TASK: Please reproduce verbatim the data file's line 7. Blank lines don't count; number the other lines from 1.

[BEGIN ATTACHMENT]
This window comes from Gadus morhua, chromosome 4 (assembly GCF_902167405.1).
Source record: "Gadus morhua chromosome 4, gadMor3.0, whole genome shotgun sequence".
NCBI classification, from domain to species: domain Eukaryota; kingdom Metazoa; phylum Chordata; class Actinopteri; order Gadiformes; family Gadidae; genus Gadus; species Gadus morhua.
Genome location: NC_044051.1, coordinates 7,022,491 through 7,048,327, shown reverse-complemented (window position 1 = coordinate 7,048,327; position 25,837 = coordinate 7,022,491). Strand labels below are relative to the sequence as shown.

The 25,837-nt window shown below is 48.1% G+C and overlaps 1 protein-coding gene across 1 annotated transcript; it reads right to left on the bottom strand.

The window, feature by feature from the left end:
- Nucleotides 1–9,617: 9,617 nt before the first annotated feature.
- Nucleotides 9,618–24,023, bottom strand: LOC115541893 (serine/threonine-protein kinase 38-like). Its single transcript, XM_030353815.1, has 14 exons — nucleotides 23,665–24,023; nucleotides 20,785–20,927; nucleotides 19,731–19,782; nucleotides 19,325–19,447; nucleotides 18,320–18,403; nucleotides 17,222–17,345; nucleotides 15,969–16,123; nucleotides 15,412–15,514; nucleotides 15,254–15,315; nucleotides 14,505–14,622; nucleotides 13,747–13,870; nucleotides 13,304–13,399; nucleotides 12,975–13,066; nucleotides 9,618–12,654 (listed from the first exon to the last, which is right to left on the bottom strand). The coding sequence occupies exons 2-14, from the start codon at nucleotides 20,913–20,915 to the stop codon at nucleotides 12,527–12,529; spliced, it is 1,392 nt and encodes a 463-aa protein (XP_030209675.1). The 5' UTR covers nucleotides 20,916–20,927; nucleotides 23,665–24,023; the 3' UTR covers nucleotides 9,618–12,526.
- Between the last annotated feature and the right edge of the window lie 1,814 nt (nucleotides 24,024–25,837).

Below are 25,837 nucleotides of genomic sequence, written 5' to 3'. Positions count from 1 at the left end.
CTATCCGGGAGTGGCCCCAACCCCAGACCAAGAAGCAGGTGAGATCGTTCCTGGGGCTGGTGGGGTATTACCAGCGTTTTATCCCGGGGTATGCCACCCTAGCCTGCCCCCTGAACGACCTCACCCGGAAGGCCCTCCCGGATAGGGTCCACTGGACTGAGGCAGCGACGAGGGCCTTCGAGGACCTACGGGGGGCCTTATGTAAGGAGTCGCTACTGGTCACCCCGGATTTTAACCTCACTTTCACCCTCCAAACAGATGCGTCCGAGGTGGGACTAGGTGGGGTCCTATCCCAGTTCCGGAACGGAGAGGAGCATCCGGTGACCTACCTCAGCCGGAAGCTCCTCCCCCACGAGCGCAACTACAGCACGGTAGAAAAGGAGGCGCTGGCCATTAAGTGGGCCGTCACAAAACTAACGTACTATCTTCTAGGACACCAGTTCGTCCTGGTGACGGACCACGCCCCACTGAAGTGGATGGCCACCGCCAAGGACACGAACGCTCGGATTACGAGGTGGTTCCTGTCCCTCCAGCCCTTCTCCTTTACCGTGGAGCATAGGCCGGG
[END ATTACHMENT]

- Nucleotides 1–9,617: 9,617 nt before the first annotated feature.